Insights into white matter damage in Alzheimer's disease: From postmortem to in vivo diffusion tensor MRI studies

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Background: Alzheimer's disease (AD) has traditionally been considered a disease of the gray matter (GM). However, several pathological and neuroimaging studies provided evidence of white matter (WM) abnormalities in this disease. The advent of diffusion tensor (DT) MRI allowed researchers to study in vivo cerebral WM abnormalities in AD, including the earliest stage of the disease and its atypical variants. Objective: To provide a concise overview of the main neuropathological and DT MRI studies that explored WM damage in AD providing new insights into the underlying pathophysiological mechanisms. Results: Neuropathological studies revealed that GM and WM changes did not concur regionally in many areas, where well-preserved GM often lay over severely changed WM also in nondemented subjects with an underlying AD pathology. DT MRI studies confirmed in vivo a severe WM involvement in classical and atypical AD variants and in the prodromal stage of the disease. Microstruc- tural WM damage was severer and more distributed than expected on the basis of cortical atrophy in all clinical AD phenotypes. Conclusions: AD is characterized by a relevant involvement of the WM as demonstrated by postmortem and in vivo evidence. WM microstructural damage in AD is not always secondary to neuronal loss, suggesting a role of other pathological mechanisms such as prion-like propagation of altered proteins or neuroinflammation. DT MRI offers new insight into AD pathophysiology and, more importantly, new possible targets for future experimental therapies.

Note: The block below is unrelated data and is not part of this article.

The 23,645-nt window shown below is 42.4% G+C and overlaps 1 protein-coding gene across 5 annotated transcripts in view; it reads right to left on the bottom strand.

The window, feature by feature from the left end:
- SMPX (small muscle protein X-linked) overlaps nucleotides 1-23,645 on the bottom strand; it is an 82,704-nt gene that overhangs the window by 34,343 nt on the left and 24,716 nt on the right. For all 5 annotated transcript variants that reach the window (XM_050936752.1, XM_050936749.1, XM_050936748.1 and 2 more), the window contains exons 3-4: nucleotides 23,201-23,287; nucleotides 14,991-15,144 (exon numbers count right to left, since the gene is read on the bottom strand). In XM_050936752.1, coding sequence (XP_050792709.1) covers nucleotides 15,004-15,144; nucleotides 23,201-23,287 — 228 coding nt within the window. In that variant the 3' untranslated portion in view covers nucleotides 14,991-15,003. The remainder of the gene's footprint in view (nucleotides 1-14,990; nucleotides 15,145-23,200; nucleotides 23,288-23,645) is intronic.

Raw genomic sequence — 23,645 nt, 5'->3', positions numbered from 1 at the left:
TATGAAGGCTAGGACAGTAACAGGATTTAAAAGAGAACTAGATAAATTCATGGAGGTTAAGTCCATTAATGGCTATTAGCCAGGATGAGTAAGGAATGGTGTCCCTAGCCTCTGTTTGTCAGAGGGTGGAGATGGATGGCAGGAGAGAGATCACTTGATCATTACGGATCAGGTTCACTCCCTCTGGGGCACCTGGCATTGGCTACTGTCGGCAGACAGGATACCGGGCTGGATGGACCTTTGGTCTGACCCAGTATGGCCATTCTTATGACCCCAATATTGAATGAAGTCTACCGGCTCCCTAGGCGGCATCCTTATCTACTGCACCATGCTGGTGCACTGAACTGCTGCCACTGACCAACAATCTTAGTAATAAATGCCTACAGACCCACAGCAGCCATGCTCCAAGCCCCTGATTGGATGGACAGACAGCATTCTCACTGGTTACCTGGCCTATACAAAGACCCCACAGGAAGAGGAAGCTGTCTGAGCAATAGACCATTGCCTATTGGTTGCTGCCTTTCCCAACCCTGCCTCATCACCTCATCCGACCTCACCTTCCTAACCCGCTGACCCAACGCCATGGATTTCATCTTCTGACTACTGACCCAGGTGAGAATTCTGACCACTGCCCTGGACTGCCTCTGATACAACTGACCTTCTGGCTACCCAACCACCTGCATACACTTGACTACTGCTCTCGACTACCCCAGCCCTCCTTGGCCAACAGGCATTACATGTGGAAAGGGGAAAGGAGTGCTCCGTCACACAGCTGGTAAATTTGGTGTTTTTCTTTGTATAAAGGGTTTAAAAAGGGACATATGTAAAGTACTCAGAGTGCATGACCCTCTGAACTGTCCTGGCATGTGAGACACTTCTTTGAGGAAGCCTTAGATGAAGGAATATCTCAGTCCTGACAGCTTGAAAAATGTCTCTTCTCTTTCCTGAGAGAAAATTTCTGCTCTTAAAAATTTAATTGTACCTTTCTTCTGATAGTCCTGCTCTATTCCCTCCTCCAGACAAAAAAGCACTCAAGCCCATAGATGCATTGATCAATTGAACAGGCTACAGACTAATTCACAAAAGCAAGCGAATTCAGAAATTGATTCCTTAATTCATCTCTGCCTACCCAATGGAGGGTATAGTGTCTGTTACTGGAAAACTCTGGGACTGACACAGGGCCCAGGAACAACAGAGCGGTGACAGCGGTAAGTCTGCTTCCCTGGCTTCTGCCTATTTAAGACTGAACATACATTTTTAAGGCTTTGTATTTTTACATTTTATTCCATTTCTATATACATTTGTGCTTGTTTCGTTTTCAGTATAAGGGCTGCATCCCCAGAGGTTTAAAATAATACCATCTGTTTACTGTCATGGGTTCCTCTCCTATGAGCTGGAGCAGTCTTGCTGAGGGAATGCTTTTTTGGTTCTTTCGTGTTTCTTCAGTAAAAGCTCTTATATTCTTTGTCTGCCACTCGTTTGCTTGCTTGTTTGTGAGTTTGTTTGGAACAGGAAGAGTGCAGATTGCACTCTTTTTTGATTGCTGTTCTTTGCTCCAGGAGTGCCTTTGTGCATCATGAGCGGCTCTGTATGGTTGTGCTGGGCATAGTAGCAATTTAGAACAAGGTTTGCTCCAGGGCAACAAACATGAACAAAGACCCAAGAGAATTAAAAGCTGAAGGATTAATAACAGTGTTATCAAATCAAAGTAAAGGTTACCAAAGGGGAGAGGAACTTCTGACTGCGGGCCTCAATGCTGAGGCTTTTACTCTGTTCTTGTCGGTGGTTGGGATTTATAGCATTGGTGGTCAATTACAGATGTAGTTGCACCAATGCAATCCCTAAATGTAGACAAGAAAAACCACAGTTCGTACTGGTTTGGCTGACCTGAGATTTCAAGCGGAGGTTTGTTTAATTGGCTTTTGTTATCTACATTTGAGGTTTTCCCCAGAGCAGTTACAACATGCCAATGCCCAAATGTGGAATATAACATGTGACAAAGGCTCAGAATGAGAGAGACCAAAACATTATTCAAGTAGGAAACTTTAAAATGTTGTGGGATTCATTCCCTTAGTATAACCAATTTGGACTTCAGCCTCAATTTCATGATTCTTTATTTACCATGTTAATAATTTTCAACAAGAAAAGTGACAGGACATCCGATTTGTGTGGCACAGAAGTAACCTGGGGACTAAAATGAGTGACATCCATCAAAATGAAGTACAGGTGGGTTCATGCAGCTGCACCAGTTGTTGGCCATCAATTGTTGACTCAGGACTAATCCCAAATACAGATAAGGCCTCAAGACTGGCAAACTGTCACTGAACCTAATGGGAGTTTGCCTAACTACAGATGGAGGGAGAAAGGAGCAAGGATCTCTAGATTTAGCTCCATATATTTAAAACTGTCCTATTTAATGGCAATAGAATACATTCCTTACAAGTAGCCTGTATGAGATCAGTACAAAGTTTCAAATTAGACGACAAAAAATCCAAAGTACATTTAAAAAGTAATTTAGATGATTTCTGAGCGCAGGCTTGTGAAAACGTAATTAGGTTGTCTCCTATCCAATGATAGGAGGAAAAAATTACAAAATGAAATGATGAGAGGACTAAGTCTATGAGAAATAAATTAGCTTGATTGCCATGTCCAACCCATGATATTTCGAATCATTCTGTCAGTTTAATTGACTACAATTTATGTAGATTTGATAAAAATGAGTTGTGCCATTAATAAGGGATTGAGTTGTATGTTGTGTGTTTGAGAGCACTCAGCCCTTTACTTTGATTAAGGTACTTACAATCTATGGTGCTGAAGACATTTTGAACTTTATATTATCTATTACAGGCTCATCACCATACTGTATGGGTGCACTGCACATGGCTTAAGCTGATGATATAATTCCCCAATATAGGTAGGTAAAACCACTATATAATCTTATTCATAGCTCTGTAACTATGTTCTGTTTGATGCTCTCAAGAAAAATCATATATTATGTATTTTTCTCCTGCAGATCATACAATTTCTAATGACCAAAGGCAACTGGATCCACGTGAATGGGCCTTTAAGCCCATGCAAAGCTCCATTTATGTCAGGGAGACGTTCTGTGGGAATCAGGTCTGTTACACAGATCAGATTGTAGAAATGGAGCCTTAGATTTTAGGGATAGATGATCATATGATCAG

Original languageEnglish
Pages (from-to)26-33
Number of pages8
JournalNeurodegenerative Diseases
Issue number1-2
Publication statusPublished - Feb 1 2016


  • Alzheimer's disease
  • Diffusion tensor magnetic resonance imaging
  • Neuroinflammation
  • Prion-like propagation
  • Retrogenesis
  • Tractography
  • Wallerian degeneration
  • White matter damage

ASJC Scopus subject areas

  • Clinical Neurology
  • Neurology


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